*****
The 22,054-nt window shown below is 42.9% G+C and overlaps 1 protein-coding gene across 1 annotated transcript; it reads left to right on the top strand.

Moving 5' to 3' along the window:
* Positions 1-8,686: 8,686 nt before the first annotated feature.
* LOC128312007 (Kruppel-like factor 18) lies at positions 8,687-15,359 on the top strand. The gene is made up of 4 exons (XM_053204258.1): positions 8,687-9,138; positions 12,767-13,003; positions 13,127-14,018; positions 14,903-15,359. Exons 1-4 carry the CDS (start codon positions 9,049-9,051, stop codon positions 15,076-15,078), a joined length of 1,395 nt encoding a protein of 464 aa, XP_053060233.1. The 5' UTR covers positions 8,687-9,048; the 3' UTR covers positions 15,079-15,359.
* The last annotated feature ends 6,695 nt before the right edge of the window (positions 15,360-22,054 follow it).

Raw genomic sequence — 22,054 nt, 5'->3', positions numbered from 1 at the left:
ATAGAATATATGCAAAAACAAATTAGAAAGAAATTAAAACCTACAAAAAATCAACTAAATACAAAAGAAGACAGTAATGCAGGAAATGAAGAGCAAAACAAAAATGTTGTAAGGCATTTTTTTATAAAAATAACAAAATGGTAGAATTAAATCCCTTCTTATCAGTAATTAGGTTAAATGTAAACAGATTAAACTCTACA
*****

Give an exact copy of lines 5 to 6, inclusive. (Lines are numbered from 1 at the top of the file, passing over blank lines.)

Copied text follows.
* The last annotated feature ends 6,695 nt before the right edge of the window (positions 15,360-22,054 follow it).

Raw genomic sequence — 22,054 nt, 5'->3', positions numbered from 1 at the left: